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Reviewing models of land availability and dynamics for biofuel crops in the United States and the European Union

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Abstract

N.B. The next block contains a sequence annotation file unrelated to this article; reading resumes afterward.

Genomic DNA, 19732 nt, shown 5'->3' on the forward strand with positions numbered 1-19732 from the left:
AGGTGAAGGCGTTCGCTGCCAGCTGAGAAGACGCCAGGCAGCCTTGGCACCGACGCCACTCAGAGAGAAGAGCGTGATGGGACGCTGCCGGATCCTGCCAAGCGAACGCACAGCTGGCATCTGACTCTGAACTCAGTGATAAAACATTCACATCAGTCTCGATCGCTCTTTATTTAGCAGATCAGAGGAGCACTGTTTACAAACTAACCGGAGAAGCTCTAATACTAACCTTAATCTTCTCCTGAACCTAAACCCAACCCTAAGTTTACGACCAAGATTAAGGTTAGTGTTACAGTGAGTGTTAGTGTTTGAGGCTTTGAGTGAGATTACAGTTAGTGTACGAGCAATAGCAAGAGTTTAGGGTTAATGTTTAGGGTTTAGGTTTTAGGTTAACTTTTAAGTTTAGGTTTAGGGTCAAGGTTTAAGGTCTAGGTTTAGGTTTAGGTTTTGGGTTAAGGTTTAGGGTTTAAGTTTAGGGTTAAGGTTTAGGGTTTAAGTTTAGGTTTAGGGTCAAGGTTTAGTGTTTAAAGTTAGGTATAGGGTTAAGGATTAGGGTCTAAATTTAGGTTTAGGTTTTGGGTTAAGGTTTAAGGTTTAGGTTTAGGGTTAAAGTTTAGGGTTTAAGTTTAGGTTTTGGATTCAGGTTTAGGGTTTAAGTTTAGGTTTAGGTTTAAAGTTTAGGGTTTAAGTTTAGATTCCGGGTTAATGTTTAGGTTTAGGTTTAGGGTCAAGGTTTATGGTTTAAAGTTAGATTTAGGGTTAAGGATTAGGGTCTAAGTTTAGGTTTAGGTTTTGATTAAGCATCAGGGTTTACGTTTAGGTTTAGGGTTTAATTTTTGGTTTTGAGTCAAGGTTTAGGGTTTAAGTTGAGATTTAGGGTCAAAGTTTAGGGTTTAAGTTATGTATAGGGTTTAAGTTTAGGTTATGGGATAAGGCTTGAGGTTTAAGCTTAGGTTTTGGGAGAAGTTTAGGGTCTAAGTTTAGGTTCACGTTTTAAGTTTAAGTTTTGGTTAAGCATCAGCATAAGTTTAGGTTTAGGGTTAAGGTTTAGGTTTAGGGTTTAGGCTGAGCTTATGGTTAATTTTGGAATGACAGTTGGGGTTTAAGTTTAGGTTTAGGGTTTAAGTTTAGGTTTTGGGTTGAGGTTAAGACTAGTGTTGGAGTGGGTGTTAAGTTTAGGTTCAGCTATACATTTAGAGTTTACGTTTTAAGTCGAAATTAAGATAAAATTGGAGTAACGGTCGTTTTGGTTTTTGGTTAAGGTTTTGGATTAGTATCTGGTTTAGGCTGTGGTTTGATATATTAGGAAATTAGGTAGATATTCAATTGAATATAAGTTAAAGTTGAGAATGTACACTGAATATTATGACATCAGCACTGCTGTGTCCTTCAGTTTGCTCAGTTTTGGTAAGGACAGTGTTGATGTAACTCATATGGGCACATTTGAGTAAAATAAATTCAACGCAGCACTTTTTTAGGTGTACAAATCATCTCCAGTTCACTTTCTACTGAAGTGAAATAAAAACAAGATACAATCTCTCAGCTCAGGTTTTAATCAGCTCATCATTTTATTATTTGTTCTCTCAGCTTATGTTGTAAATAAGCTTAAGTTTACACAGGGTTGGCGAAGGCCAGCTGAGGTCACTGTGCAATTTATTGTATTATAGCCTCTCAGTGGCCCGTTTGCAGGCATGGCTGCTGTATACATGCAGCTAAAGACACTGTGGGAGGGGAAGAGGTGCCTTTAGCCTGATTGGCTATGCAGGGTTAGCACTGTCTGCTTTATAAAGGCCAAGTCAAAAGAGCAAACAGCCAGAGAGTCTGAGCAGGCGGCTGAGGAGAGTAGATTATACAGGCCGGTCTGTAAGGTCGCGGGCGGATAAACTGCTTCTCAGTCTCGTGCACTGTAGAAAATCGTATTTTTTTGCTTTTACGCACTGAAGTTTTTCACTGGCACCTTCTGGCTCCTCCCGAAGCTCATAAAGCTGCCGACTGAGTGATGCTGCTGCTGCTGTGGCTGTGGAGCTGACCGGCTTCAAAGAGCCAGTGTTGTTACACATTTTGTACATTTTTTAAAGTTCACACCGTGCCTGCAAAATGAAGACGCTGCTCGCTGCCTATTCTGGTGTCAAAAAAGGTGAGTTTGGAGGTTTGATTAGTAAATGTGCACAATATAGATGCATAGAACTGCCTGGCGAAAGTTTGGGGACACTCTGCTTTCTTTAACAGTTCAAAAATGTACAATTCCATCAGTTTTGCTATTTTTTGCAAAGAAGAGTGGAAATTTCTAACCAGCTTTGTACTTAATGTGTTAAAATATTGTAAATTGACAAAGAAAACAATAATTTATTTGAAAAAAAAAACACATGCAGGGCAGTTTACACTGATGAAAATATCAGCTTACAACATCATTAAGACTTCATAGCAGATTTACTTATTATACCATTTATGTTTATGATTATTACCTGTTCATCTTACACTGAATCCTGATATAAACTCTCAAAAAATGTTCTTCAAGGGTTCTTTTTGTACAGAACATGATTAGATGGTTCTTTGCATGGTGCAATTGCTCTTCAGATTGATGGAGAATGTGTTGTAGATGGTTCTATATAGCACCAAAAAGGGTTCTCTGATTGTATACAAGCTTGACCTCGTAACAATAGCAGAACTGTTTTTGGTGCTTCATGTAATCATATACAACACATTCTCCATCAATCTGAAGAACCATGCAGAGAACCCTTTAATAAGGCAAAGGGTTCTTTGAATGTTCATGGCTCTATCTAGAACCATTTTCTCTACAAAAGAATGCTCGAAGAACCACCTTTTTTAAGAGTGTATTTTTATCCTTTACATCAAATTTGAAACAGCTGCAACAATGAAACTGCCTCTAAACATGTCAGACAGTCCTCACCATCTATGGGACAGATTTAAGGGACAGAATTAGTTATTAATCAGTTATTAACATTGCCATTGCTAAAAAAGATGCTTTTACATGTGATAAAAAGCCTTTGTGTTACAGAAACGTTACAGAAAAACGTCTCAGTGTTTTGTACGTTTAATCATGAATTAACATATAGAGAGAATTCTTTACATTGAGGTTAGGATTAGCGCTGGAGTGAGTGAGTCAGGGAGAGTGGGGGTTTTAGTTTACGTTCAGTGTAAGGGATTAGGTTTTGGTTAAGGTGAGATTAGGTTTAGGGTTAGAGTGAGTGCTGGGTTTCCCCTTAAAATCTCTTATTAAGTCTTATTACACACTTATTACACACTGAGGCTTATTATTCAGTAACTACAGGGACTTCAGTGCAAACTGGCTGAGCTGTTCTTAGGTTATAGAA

The biofuel-related land use in the USA and the EU has significantly expanded during the last decade; models have been used to estimate land availability and demand in these regions. This paper provides an overview of different land-use modeling practices applicable to first- and second-generation biofuels. We review the importance of different land categories for biofuels, modeling approaches (top-down/bottom-up) and their integration, data availability for calibration and validation, model scale, and uncertainty. Possible future changes of biofuel land use and research gaps and limitations are synthesized. Key issues are the lack of data for independent validation and the need for better integration of dynamic bottom-up models into the top-down policy analysis. More research is needed to deal with the large-scale introduction of second-generation biofuel crops required. The paper culminates in describing how models can help to meet the challenge of supplying more fuel from lignocellulosic crops (LCC) in ways that reduce indirect land-use change (iLUC) and how such transition could be implemented in policy and practice. © 2013 Society of Chemical Industry and John Wiley & Sons, Ltd

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